TODAY'S PAPER
Good Morning
Good Morning
Long IslandEducation

Commercial Sea Year suspension lifted, USMMA says

The entrance of the U.S. Merchant Marine Academy

The entrance of the U.S. Merchant Marine Academy in Kings Point on Monday, Nov. 14, 2016. Credit: Steve Pfost

The U.S. Merchant Marine Academy will let students train on some commercial ships next month, ending a nine-month suspension of the program on commercial vessels after reports of sexual assault and sexual harassment both during the Sea Year and at the academy’s Kings Point campus, officials announced Wednesday.

Former U.S. Transportation Secretary Anthony Foxx suspended the Sea Year completely in June, but in July altered the stand-down and allowed students to train on federal ships. The Sea Year program is a hallmark of the 74-year-old federal service academy’s curriculum and a graduation requirement.

The suspension drew denunciations from some parents, students, leaders of the maritime industry, labor unions and the USMMA Alumni Association and Foundation, which has 15,000 members.

Last month, an independent Transportation Department consultant recommended that the academy adopt a “phased-in” approach in resuming the Sea Year on commercial ships, as long as the companies comply with new credentialing criteria.

The 138-page report by Logistics Management Institute of Virginia cited “a lack of trust and a culture of fear” among the academy’s 900-plus students — about 18 percent of them female.

“I commend the maritime industry’s efforts to combat sexual assault, sexual harassment and other coercive behaviors,” Maritime Administration Executive Director Joel Szabat said in a statement Wednesday. “Commercial Sea Year training is a core training component of the academy and its midshipmen, and critical to the success of the industry, as today’s midshipmen are tomorrow’s operators.”

The Maritime Administration, an agency within the Transportation Department, oversees the academy. Students are called midshipmen while studying on campus and cadets while at sea.

Newsday reported in January that sexual assault, sexual harassment and sexism have persisted at the academy for nearly a decade, despite attempts at reform, according to public documents and interviews with midshipmen. There were 14 official reports of sexual assault to the academy between 2008 and 2015, despite confidential surveys in which more students reported having been assaulted.

The first commercial shipping companies to meet the academy’s requirements are Crowley Maritime Corp. of Jacksonville, Florida; Maersk Line Limited of Norfolk, Virginia; and American Presidents Line, a global carrier with domestic offices in Scottsdale, Arizona. The three carriers together were responsible for hosting half of the cadets participating in the Sea Year before the suspension, USMMA said.

The Maritime Administration, or MARAD, says new policies include zero tolerance for sexual assault and sexual harassment, a ban on fraternization between crew members and cadets, and vetting of mentors. Since June, 427 cadets sailed on Military Sealift Command or other government vessels, agency spokeswoman Kim Strong said.

MARAD officials said they are working with companies and labor leaders to “develop computer-based training programs and best practices” to prevent sexual assault and sexual harassment. The agency is reviewing the applications of five more shipping companies, Strong said.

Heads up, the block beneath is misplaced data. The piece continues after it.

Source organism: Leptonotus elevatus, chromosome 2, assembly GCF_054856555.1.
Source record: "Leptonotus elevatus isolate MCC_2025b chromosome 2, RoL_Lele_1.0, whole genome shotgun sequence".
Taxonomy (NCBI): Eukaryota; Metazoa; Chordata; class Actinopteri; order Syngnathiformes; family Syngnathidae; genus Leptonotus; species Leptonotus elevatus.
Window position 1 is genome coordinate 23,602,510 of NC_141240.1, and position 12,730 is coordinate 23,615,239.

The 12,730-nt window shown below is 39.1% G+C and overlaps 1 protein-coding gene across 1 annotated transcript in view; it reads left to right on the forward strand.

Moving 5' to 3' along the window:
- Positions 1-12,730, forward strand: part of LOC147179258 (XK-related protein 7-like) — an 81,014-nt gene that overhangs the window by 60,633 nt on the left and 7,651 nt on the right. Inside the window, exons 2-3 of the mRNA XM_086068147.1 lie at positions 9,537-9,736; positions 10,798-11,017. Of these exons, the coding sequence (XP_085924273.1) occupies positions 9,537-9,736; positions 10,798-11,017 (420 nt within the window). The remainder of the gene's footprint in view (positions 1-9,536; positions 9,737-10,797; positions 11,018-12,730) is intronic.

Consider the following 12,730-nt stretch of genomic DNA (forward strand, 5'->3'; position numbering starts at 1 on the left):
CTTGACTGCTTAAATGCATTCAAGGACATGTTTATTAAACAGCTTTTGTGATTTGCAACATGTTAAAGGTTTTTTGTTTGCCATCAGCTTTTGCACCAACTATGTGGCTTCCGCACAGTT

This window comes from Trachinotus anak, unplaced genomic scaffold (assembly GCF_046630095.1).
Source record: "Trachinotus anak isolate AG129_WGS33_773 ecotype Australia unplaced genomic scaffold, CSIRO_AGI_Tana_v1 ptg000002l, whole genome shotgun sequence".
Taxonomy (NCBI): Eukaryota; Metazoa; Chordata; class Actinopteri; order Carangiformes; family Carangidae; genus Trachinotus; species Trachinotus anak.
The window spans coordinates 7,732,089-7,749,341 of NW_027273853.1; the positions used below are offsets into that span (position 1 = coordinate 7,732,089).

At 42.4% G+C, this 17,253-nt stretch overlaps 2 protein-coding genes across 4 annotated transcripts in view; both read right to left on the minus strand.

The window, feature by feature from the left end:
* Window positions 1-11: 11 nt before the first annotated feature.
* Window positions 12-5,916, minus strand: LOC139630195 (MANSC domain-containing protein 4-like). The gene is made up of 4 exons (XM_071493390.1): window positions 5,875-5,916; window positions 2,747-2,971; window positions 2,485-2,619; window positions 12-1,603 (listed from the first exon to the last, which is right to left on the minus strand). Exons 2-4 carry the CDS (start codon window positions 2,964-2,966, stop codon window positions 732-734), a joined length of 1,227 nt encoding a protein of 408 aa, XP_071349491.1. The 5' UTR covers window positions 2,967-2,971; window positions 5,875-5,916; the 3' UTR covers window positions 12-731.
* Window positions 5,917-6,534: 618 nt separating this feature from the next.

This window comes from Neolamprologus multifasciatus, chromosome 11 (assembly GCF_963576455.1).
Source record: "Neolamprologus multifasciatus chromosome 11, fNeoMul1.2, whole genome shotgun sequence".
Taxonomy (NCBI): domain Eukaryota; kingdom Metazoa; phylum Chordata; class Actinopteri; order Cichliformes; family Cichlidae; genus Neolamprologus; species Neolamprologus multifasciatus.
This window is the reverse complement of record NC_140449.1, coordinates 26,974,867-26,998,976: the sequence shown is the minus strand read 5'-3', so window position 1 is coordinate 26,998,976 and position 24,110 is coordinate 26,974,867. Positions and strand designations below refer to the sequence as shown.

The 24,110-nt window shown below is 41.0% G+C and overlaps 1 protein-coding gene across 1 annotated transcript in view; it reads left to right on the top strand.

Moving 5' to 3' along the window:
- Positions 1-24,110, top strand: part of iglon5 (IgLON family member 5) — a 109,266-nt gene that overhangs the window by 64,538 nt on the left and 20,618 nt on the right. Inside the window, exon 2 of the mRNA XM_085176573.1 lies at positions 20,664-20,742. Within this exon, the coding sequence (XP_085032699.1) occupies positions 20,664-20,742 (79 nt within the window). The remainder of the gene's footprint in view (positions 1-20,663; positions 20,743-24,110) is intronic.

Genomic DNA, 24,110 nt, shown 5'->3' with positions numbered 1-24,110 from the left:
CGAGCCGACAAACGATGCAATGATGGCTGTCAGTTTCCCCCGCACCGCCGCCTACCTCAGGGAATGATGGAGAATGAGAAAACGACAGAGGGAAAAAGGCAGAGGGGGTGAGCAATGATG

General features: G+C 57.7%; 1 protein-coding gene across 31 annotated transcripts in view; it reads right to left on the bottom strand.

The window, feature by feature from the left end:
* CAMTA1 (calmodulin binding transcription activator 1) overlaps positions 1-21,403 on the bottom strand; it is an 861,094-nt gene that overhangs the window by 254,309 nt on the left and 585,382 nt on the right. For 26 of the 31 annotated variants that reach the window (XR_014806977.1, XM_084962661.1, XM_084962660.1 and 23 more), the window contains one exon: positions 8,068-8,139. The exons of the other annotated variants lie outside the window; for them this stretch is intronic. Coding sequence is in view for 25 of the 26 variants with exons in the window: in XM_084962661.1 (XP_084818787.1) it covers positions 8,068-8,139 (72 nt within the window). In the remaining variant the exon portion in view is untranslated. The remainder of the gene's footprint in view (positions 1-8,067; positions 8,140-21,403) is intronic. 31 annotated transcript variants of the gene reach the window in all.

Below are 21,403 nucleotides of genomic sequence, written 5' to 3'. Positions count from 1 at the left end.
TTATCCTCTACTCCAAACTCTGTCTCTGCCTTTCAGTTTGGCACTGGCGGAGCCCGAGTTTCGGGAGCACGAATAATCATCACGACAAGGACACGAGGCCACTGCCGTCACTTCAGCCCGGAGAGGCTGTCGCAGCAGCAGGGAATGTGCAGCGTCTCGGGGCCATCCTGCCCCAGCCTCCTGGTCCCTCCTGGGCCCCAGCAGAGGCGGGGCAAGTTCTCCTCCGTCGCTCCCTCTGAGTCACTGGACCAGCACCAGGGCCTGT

By September, a working group must report to Congress its recommendations for improving the process of reporting sexual misconduct at the academy. That mandate is among the requirements of this year’s National Defense Authorization Act.

Marc Brumer, a spokesman for Sen. Kirsten Gillibrand (D-N.Y.), said the senator “believes that much more needs to be done to both address the culture at the academy and ensure the safety of midshipmen at sea.”

Gillibrand announced in October that she would introduce legislation to create a better system for USMMA students to report incidents of sexual assault and sexual harassment. For example, cadets would be provided satellite phones to call for help during emergencies when they are abroad. Her proposal also aims to apply Title IX regulations, which ban discrimination on the basis of gender, to the academy.

“There is still no way for midshipmen to communicate with the academy in case of an emergency while at sea, and no process for unannounced spot checks of the commercial vessels by MARAD or the academy to make sure the standards they have laid out are actually being followed,” Brumer said.

U.S. Rep. Peter King (R-Seaford), immediate past chairman of the academy’s Board of Visitors, a congressional advisory panel, said in a statement Wednesday that new Transportation Secretary Elaine Chao “has a great depth of knowledge of and support for the academy. I am optimistic that the new administration will ensure that Kings Point provides an invaluable educational experience and a safe learning environment for generations of mariners.”

Chao held positions at MARAD, the Federal Maritime Commission and the Transportation Department during the administrations of President Ronald Reagan and President George H.W. Bush.

Capt. James Tobin, president of the USMMA Alumni Association, said in a statement, “This announcement is a very significant step toward the full restoration of Sea Year on commercial ships, and we thank Secretary Chao for recognizing the continuing need for this mission-critical training.

“While today’s action will help many midshipmen obtain the requisite number of days, the swift approval of other shipping companies is essential if all current midshipmen are to enter the workforce as expertly trained mariners,” Tobin’s statement said.

Latest Long Island News